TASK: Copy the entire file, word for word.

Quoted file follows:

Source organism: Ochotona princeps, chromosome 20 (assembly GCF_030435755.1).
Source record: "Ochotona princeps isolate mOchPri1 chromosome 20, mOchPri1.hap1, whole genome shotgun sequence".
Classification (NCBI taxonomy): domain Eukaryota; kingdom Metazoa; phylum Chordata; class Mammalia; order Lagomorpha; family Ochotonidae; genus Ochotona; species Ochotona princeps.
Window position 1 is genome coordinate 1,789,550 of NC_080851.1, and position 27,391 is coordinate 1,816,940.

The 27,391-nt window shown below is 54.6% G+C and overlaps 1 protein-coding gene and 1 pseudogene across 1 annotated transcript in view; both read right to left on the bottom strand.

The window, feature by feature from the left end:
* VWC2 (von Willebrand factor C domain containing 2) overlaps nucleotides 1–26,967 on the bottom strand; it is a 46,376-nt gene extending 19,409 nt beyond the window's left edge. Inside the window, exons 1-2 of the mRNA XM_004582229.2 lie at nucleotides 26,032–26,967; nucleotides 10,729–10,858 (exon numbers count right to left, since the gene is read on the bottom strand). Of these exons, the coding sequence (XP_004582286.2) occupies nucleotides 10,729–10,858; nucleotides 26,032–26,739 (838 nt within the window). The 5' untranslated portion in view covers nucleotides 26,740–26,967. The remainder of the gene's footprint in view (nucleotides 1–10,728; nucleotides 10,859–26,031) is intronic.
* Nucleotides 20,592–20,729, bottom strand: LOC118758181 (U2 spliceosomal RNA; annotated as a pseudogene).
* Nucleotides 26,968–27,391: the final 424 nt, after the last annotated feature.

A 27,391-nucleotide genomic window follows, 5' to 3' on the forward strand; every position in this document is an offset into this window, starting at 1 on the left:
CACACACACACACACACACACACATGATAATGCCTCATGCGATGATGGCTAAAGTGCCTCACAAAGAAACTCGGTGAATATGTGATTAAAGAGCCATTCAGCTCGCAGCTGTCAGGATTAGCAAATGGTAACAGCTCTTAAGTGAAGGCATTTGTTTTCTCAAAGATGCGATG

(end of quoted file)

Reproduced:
Source organism: Ochotona princeps, chromosome 20 (assembly GCF_030435755.1).
Source record: "Ochotona princeps isolate mOchPri1 chromosome 20, mOchPri1.hap1, whole genome shotgun sequence".
Classification (NCBI taxonomy): domain Eukaryota; kingdom Metazoa; phylum Chordata; class Mammalia; order Lagomorpha; family Ochotonidae; genus Ochotona; species Ochotona princeps.
Window position 1 is genome coordinate 1,789,550 of NC_080851.1, and position 27,391 is coordinate 1,816,940.

The 27,391-nt window shown below is 54.6% G+C and overlaps 1 protein-coding gene and 1 pseudogene across 1 annotated transcript in view; both read right to left on the bottom strand.

The window, feature by feature from the left end:
* VWC2 (von Willebrand factor C domain containing 2) overlaps nucleotides 1–26,967 on the bottom strand; it is a 46,376-nt gene extending 19,409 nt beyond the window's left edge. Inside the window, exons 1-2 of the mRNA XM_004582229.2 lie at nucleotides 26,032–26,967; nucleotides 10,729–10,858 (exon numbers count right to left, since the gene is read on the bottom strand). Of these exons, the coding sequence (XP_004582286.2) occupies nucleotides 10,729–10,858; nucleotides 26,032–26,739 (838 nt within the window). The 5' untranslated portion in view covers nucleotides 26,740–26,967. The remainder of the gene's footprint in view (nucleotides 1–10,728; nucleotides 10,859–26,031) is intronic.
* Nucleotides 20,592–20,729, bottom strand: LOC118758181 (U2 spliceosomal RNA; annotated as a pseudogene).
* Nucleotides 26,968–27,391: the final 424 nt, after the last annotated feature.

A 27,391-nucleotide genomic window follows, 5' to 3' on the forward strand; every position in this document is an offset into this window, starting at 1 on the left:
CACACACACACACACACACACACATGATAATGCCTCATGCGATGATGGCTAAAGTGCCTCACAAAGAAACTCGGTGAATATGTGATTAAAGAGCCATTCAGCTCGCAGCTGTCAGGATTAGCAAATGGTAACAGCTCTTAAGTGAAGGCATTTGTTTTCTCAAAGATGCGATG